Venturi Volage concept electric sportscar
Venturi's Volage concept electric sportscar that features the Michelin Active Wheel System
At the North American International Auto Show, Gizmag’s Noel McKeegan got the lowdown on the Venturi Volage concept electric sportscar from Venturi’s Clement Dorance. Venturi is the company responsible for the world’s first production electric sportscar, the Fetish, and its latest electric sportscar is the result of collaboration between Venturi and Michelin. It is one of the first applications of the Michelin Active Wheel System that replaces a vehicle’s traditional engine with eight electric motors located within the wheels. Each wheel contains two motors - one responsible for the propulsion and the other taking care of the suspension. As Clement explains this innovative design not only gives the Volage four-wheel-drive and active suspension, but also provides a low center of gravity to further enhance the maneuverability and overall performance of the vehicle.
Check out the vid for an overview of the Volage as well as Venturi's plans to supply electric vehicles to the French postal service.
About the Author
Darren's love of technology started in primary school with a Nintendo Game & Watch Donkey Kong (still functioning) and a Commodore VIC 20 computer (not still functioning). In high school he upgraded to a 286 PC, and he's been following Moore's law ever since. This love of technology continued through a number of university courses and crappy jobs until 2008, when his interests found a home at Gizmag.
All articles by Darren Quick
DemonDuck has said it all,,,,,,, amazing stuff !
Ok now this is the way electric cars should be engineered.
The current idea for electric cars -- hybrids -- is just a real complicated legacy design that evolved from timidity in engineering by people with limited vision.
This car makes complete sense. Motors in the wheels rather than 5 feet away from the wheels plus a complicated energy transport system (drive train) to make the wheels turn while soaking up a far portion of the motor\'s energy.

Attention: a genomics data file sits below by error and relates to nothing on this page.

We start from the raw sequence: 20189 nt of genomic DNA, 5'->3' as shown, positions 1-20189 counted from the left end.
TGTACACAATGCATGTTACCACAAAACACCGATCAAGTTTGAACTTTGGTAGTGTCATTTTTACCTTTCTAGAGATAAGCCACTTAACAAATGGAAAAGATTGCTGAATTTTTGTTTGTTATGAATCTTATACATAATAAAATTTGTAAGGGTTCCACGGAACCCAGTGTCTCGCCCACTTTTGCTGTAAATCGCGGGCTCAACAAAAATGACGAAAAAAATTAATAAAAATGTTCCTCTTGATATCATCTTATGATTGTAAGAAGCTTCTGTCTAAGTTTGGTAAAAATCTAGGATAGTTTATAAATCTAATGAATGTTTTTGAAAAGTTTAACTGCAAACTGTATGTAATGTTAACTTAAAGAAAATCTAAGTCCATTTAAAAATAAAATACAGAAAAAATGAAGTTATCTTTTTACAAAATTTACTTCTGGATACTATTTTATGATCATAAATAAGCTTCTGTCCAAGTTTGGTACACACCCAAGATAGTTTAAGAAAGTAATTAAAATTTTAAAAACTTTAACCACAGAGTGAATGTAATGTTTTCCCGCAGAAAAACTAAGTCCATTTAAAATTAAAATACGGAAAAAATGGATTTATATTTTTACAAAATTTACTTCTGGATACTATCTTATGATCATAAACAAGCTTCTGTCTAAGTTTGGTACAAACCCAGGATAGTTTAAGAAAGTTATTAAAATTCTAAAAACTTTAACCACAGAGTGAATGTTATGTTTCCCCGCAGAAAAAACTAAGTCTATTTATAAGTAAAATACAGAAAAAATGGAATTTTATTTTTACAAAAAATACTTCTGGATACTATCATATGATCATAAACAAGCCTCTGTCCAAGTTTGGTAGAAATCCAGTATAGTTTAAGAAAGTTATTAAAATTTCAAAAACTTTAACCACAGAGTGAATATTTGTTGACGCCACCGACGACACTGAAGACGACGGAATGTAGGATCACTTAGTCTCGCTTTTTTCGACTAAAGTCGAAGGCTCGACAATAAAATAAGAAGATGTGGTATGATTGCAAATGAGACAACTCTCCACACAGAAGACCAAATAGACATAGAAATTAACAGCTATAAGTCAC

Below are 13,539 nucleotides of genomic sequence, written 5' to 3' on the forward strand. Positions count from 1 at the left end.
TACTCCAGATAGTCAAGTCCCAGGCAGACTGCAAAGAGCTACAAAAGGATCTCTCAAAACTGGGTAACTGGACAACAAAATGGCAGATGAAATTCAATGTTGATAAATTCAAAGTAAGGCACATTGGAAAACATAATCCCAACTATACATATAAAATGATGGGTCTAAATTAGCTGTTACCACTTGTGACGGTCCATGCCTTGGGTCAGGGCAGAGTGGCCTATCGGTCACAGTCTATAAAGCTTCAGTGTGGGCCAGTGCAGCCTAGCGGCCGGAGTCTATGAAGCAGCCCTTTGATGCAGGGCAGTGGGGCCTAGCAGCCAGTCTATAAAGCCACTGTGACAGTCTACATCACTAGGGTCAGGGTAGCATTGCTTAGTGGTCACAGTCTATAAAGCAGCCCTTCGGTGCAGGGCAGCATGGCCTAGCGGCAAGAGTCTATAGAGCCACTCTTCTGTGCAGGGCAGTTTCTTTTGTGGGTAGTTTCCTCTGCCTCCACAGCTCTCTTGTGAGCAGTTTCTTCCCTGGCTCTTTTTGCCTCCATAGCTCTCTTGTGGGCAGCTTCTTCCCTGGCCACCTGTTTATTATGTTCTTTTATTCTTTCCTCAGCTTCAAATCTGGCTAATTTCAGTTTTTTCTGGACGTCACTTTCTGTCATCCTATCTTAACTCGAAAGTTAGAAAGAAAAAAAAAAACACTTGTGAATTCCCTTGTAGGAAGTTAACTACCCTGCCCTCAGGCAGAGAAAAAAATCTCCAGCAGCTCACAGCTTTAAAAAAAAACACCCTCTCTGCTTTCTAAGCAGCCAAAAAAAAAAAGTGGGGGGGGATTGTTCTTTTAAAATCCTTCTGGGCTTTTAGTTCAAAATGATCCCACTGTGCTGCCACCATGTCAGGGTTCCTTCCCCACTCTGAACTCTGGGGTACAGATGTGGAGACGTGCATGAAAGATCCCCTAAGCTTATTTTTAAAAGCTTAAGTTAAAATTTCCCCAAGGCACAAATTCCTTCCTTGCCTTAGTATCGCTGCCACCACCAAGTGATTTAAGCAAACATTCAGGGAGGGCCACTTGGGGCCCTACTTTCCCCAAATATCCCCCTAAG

And simple, active suspension rather than a complicated Rube Goldberg structure of links and rods that is engineered as a compromise to a host of separate suspension problems, And the active suspension is all controlled by a computer that is smaller than one shock absorber which can be updated with new firmware to meet different needs.
It\'s a brilliant design. And cheaper to build in the long run once the battery problems for all electric cars are worked out.
Very impressive design.
I think anyway that innovation on electric vehicles will be to generate energy required to the movement and not to use rechargeable batteries that has to be recycled when their life time will end.
Efficient energy production with innovative and green processes will be the key.
What about unsprung mass? Couldn\'t some or all of the machinery be mounted inboard? All right, you\'d lose some of the packaging benefits, but the alternative seems to be setting up a potential problem for the active suspension to then solve, rather than trying to have the lightest possible wheel on the end of the suspension to start with.
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